Starting 2017 in debt? You’re not alone. The period before New Year is a prime time for borrowing to mount up, as many of us get swept away with the spirit of Christmas giving… not to mention those big fat festive parties.
If January feels like ‘the morning after the night before’ for your finances, all is not lost. You may well find you can clear your debts quicker – and save money too – by following our 3-step action plan.
Step 1: Do the groundwork
To find the best way of managing your debts, you need to get a complete picture of your finances.
Before you do anything else, make a list of how much you owe each lender. For each debt, note down:
1) What the APR is
2) How much you repay monthly
3) How many months it would take you to repay at the current rate
4) The total to repay (repayment amount x months left)
This will leave you clearer on your current debt situation, as well as giving you the information you need to work out the best strategy for dealing with it.
Next you need to create a budget. Once you understand how much money you’ve got coming in and going out each month, you’ll know how much you’ve got left over to put towards repayments.
To make this task simpler, try using a budgeting app or online budget planner. Here’s a planner we recommend from the Money Advice Service.
Step 2: See if you can save money by switching
You might be able to save money on your borrowing by ‘consolidating’. This is where you transfer multiple debts to a single loan, by taking out a new loan to pay off the others.
First shop around for a loan with a lower APR than the ones you’ve got currently. The APR won’t give you the full story, however, so to find out for sure whether it makes sense to switch you’ll need to compare:
1) the overall amount you’d repay if you stuck to your current borrowing, and
2) what you’d pay in total if you switched.
Add up the repayment totals for each of your current debts (see point 4 above).
Next ask your current lenders how much it would cost to pay off each debt early and in full (including any early repayment charges.) Added together, these figures will give you the new amount you’d need to borrow to consolidate. You can then use this handy loan calculator to work out how much you’d pay for the new loan in total.
If the new loan would cost you less overall than your current borrowing, it’s probably a good idea to consolidate.
When looking to consolidate, remember:
You may not qualify for every low-interest loan. Your credit rating will determine whether you can borrow at the lowest interest rates. But don’t forget that at Bristol Credit Union we’re often able to help people who don’t qualify for credit elsewhere, so consolidating with one of our personal loans could be a good option.
Make sure your new loan is unsecured. If you take out a ‘secured loan’, this means the loan company could sell your house if you fail to repay. Due to this risk, it doesn’t make sense to use a secured loan to consolidate unsecured debts like personal loans and credit cards.
Here are two possibilities that could save you money:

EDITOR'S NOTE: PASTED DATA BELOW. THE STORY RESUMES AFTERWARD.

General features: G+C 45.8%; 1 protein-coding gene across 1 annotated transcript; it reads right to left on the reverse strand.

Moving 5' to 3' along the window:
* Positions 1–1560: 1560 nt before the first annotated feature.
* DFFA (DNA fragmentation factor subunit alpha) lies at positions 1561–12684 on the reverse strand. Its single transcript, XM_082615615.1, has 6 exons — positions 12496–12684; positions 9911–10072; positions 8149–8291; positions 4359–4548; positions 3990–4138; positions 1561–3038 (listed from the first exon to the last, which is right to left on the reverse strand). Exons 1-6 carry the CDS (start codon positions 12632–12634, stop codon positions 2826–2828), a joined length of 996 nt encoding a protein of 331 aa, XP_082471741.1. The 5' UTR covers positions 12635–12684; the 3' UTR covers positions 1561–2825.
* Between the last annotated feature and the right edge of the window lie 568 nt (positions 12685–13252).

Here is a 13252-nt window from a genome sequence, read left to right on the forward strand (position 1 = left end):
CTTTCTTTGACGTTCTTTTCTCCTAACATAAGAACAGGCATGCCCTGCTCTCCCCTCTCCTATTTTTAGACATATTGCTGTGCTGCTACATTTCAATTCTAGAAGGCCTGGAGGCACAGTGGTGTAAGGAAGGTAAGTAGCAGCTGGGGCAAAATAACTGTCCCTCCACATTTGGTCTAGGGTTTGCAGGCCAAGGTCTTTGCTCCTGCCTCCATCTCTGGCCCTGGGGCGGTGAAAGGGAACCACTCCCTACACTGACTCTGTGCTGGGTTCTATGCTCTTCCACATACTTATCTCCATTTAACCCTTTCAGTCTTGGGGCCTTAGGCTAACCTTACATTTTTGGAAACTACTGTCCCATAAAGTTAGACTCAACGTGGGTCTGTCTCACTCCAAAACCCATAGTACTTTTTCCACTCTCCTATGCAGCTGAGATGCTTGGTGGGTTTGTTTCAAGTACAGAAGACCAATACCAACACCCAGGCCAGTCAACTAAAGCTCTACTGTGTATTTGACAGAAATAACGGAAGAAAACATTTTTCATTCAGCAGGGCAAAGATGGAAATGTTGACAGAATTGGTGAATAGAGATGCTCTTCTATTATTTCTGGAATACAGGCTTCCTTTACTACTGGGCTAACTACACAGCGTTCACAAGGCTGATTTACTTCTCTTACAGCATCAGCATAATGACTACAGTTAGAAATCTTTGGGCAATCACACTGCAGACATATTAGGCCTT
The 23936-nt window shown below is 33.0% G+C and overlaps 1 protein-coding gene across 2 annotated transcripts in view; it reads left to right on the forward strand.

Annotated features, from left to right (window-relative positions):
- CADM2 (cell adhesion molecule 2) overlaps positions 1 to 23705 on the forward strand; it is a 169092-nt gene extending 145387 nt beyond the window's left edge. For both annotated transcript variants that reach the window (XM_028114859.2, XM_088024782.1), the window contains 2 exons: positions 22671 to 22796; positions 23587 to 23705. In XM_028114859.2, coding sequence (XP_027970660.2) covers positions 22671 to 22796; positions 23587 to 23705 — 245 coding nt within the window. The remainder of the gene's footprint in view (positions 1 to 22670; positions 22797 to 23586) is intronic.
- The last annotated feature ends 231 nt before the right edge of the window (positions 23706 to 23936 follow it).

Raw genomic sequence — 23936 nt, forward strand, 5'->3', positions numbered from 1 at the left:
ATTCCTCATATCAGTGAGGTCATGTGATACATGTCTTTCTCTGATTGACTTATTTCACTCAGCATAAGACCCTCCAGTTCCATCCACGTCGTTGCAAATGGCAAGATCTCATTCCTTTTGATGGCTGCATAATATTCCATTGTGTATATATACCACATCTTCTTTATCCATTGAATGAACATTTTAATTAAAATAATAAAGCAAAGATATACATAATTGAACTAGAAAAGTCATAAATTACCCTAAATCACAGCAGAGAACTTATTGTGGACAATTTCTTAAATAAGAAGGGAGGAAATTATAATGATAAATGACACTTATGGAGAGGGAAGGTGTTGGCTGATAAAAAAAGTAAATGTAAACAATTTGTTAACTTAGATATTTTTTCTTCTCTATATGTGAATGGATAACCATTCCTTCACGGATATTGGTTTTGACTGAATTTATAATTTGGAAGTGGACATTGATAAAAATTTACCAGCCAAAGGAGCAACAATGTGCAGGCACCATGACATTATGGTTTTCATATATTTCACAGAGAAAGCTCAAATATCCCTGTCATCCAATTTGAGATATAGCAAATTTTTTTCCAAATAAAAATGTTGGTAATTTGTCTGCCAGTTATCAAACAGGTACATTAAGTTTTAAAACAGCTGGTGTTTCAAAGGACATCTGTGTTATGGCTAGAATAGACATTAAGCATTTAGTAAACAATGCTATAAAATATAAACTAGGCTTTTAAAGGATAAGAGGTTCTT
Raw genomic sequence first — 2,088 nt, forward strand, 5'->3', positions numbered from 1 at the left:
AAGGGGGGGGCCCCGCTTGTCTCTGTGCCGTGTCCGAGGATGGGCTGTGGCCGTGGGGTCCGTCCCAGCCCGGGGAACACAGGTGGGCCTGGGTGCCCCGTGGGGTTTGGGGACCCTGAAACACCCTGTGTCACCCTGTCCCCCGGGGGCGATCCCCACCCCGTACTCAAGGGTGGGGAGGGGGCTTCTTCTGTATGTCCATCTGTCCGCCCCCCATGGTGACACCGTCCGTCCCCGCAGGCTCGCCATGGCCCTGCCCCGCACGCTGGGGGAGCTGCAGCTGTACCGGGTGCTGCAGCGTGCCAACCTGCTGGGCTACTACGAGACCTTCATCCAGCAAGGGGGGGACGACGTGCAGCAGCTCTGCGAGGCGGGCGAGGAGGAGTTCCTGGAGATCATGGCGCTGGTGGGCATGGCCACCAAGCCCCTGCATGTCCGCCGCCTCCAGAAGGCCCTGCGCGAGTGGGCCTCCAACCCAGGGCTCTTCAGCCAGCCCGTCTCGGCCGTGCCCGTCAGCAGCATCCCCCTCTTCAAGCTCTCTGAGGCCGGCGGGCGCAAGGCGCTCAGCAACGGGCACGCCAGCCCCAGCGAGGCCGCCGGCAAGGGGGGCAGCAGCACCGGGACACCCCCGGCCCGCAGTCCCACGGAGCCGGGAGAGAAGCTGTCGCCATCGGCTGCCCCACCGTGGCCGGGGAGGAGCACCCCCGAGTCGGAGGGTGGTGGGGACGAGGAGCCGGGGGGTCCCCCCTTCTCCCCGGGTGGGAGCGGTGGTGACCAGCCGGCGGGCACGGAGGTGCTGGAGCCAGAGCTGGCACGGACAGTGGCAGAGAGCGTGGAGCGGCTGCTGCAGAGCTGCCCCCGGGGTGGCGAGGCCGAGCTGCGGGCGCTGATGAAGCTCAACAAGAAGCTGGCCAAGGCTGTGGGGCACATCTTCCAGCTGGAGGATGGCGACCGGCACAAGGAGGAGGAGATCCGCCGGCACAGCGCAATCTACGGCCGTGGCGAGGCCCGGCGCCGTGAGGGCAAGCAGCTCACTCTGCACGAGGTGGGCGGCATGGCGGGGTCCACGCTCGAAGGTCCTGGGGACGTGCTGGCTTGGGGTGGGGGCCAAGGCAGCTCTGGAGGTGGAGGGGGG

1) Balance transfer credit card
These cards offer a 0% or low rate of interest for a limited time when you transfer your debts. They can be a good option if you qualify, but they also come with risks.
You must keep up with the minimum repayments on a balance transfer card or else you’ll be faced with penalties and could lose the cheap rate. Plus if you only pay the minimum each month, you’ll likely still have a balance to pay when the cheap rate ends and the interest shoots up.
Balance transfer cards usually come with an upfront fee, which can add quite a bit to the cost of borrowing.
2) Bristol Credit Union loan
If a balance transfer card comes with a set-up fee of 3% or more, switching to a low-rate personal loan from BCU could end up costing you less overall – especially if you work for one of our Employer Partners. Our rates start from 4.9% APR for Employer Partner and Advantage loans and 9.9% APR for standard personal loans, and we don’t charge set up or application fees. Visit our loans page to find out more.
Step 3: Overpay the smart way
If you’ve got enough money in your budget to repay more than the monthly minimums, overpaying to clear your debts earlier will almost always save you money – even if there are charges for doing so.
Check your T&Cs to find out whether overpayments are allowed, whether you have to notify your lenders in advance and how much you can overpay before you’re faced with penalties.
If you haven’t consolidated down to a single loan, it’s time to start a ‘debt avalanche’. This is a strategic way of clearing debts that lets you repay faster and faster as you go – shortening the time you’re in debt and cutting the overall cost of repayment.
Here’s how to do it:
1. Prioritise repayments – Focus on the debt with the highest rate of interest first.
2. Repay the maximum you can afford on your priority debt, while making the minimum repayments on all the others.
3. Once you’ve cleared your priority debt, move on to the one with the next highest rate of interest.
The key is not to reduce the overall amount you’re repaying as you strike off each loan. Keep paying your monthly minimums then use the rest of your repayment budget to overpay on your priority loan. This should be the quickest and cheapest way to clear your debts.
Do you work for one of our Employer Partners? With discounted interest rates and no set-up or early repayment fees, Employer Partner loans are a great consolidation option. Visit our loans page to learn more.
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